Other more rare metabolic conditions involve problems breaking down oxalate, a substance made in the body and found in some foods. These conditions include hyperoxaluria, too much oxalate in the urine, and oxalosis, characterized by deposits of oxalate and calcium in the body’s tissues. Another rare metabolic condition called cystinuria can cause kidney stones. Cystinuria is an excess of the amino acid cystine in the urine. Amino acids are the building blocks of proteins.

What are the signs and symptoms of kidney stones in children?

Children with kidney stones may have pain while urinating, see blood in the urine, or feel a sharp pain in the back or lower abdomen. The pain may last for a short or long time. Children may experience nausea and vomiting with the pain. However, children who have small stones that pass easily through the urinary tract may not have symptoms at all.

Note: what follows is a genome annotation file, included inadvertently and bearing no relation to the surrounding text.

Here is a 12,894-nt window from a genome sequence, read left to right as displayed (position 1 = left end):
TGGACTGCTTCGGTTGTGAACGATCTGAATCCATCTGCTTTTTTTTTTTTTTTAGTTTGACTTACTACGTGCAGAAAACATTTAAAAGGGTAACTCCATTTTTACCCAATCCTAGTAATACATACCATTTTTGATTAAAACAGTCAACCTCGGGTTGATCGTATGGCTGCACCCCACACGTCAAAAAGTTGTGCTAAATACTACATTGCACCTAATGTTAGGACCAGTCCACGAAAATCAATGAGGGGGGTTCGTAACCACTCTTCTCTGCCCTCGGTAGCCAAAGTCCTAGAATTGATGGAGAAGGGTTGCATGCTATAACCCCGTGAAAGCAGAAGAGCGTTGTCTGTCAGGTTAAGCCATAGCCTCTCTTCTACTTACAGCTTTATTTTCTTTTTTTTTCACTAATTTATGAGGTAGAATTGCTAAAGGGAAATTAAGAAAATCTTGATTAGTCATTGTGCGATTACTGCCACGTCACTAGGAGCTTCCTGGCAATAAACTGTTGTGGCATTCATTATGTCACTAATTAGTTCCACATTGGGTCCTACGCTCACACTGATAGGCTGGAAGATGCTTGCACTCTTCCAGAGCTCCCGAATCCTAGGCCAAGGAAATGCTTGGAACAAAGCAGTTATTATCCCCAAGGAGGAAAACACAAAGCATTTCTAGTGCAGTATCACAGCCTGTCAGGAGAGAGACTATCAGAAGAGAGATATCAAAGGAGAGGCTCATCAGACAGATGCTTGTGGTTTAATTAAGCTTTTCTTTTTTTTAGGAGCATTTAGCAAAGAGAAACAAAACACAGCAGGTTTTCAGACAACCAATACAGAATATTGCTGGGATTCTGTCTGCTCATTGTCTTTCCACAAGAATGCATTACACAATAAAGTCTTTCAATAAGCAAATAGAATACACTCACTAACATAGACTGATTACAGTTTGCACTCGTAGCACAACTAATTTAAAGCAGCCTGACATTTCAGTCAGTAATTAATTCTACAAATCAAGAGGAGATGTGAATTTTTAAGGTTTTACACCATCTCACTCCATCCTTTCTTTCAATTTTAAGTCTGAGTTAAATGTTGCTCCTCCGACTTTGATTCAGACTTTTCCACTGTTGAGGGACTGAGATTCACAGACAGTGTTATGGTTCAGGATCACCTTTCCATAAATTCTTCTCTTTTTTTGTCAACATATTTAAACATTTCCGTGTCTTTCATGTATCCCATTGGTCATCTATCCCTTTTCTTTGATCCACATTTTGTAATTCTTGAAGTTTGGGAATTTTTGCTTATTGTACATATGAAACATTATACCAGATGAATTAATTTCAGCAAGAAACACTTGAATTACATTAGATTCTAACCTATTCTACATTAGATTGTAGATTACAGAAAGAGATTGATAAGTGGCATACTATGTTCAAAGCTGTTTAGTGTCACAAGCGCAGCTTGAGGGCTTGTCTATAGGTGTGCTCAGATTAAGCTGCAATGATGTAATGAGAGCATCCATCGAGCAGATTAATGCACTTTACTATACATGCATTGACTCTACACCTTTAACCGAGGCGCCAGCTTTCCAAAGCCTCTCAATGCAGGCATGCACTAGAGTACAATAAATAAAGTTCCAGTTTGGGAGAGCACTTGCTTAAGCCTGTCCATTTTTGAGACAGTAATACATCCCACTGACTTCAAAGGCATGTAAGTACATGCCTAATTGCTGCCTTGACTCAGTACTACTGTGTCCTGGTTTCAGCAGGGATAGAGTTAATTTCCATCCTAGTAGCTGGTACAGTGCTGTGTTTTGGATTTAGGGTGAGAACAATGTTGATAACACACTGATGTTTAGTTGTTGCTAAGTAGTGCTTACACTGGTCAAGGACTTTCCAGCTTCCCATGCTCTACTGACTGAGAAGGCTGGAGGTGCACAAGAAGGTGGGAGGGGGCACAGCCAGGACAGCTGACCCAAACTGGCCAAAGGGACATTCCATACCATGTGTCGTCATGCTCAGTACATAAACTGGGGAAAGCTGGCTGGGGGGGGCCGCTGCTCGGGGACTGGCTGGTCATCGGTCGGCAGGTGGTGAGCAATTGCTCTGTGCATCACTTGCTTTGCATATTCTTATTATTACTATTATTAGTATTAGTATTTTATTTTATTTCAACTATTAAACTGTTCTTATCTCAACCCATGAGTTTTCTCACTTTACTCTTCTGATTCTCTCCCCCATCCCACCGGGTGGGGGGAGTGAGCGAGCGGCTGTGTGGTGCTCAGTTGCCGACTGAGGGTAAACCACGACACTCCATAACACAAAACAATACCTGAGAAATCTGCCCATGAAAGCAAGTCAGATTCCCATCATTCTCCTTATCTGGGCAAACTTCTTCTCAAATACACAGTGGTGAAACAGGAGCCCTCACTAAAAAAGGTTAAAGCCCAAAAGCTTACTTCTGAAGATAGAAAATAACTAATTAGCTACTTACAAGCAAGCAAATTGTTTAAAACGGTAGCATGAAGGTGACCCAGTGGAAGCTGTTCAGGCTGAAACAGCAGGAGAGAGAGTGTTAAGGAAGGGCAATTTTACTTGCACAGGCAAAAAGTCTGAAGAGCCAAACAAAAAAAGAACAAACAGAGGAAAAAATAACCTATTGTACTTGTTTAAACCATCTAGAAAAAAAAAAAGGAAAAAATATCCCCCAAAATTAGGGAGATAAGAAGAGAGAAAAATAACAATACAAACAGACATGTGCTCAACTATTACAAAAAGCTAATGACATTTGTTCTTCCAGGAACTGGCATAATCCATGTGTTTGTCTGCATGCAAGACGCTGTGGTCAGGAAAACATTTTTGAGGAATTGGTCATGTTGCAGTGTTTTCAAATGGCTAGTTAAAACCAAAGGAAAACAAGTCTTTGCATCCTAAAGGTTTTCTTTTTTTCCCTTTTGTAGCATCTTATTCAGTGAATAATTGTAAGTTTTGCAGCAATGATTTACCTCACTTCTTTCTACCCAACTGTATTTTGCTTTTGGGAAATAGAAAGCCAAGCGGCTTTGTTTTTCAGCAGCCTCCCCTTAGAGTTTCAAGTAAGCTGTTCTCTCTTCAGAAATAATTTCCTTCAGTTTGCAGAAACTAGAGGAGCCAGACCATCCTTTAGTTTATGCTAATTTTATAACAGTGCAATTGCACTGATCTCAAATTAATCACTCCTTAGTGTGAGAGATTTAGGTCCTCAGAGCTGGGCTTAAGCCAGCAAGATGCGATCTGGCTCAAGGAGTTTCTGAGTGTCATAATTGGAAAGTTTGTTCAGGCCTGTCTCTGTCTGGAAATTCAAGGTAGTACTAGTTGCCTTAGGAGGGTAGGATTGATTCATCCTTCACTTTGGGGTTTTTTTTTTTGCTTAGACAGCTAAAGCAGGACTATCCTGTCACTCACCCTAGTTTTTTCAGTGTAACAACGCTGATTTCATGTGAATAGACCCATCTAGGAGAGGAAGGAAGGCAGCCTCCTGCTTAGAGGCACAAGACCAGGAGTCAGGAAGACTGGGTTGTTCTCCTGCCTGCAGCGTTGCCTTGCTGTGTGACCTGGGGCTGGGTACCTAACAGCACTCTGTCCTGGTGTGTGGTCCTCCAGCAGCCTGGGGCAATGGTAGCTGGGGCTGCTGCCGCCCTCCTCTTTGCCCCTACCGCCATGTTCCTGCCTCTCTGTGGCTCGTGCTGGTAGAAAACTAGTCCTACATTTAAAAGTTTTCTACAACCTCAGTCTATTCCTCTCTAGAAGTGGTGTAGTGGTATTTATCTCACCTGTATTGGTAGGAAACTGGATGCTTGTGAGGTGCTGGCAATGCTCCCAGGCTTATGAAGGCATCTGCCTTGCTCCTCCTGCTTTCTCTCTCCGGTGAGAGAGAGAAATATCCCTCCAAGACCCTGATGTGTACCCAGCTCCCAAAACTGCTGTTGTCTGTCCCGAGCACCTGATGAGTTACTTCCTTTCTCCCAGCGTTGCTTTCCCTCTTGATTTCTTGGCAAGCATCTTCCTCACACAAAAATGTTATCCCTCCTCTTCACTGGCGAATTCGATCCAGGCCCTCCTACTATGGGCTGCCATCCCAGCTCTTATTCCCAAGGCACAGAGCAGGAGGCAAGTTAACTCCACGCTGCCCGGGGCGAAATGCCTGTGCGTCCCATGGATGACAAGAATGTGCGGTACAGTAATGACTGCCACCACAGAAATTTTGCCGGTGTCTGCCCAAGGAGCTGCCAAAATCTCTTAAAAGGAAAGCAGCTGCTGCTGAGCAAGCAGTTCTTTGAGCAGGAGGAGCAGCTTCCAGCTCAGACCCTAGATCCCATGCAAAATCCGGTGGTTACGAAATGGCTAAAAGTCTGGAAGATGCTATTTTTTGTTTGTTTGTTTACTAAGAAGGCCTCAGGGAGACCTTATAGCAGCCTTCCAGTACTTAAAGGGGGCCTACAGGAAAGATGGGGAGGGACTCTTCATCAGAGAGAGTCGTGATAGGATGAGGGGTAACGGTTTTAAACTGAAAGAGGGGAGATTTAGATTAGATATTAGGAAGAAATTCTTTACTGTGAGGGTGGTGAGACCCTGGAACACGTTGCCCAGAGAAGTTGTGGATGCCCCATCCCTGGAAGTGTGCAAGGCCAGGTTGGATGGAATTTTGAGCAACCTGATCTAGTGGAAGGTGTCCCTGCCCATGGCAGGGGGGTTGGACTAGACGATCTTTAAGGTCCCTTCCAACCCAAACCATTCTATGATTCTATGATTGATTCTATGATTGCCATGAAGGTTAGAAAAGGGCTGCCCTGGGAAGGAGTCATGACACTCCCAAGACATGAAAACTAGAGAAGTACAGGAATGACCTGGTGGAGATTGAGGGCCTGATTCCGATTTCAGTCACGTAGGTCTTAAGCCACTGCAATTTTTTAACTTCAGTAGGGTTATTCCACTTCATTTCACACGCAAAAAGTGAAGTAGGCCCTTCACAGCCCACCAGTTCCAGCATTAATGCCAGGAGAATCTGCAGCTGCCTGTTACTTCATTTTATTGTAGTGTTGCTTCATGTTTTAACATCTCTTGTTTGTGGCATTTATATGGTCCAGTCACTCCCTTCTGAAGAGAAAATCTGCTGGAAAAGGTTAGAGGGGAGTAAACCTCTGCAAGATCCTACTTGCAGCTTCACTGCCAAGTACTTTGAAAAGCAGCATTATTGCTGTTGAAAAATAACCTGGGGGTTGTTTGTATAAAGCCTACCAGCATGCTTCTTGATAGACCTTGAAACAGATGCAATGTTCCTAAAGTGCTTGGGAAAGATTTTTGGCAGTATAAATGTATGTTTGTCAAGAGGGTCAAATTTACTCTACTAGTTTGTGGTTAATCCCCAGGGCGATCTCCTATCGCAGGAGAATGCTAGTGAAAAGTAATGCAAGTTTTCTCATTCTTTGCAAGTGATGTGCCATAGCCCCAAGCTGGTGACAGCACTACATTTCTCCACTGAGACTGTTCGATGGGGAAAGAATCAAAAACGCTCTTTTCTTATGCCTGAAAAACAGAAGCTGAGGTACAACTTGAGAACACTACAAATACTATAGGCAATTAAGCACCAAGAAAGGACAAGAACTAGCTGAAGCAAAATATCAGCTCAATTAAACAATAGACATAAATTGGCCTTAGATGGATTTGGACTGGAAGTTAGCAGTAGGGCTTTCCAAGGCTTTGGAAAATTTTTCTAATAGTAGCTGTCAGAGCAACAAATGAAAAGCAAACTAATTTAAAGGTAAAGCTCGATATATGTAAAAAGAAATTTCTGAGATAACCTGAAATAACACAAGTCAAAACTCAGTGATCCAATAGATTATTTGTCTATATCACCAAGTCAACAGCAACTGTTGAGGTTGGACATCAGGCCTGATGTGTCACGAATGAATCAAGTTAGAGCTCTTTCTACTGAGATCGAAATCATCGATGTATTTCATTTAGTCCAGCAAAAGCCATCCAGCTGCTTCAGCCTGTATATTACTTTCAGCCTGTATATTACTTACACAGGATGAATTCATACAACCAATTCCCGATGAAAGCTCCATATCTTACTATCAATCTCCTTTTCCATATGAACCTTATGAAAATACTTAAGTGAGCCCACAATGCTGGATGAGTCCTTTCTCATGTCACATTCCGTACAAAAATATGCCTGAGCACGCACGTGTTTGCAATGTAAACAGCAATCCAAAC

What types of kidney stones occur in children?

Four major types of kidney stones occur in children:

Calcium stones are the most common type of kidney stone and occur in two major forms:

Calcium oxalate and calcium phosphate. These are more common. Calcium oxalate stone formation has various causes, which may include high calcium excretion, high oxalate excretion, or acidic urine. Calcium phosphate stones are caused by alkaline urine.

Uric acid stones form when the urine is persistently acidic.

A diet rich in purines—substances found in animal proteins such as meats, fish, and shellfish—may cause uric acid. If uric acid becomes concentrated in the urine, it can settle and form a stone by itself or along with calcium.

Struvite stones result from kidney infections.

Eliminating infected stones from the urinary tract and staying infection-free can prevent more struvite stones.

Cystine stones

These result from a genetic disorder that causes cystine to leak through the kidneys and into the urine in high concentration, forming crystals that tend to accumulate into stones.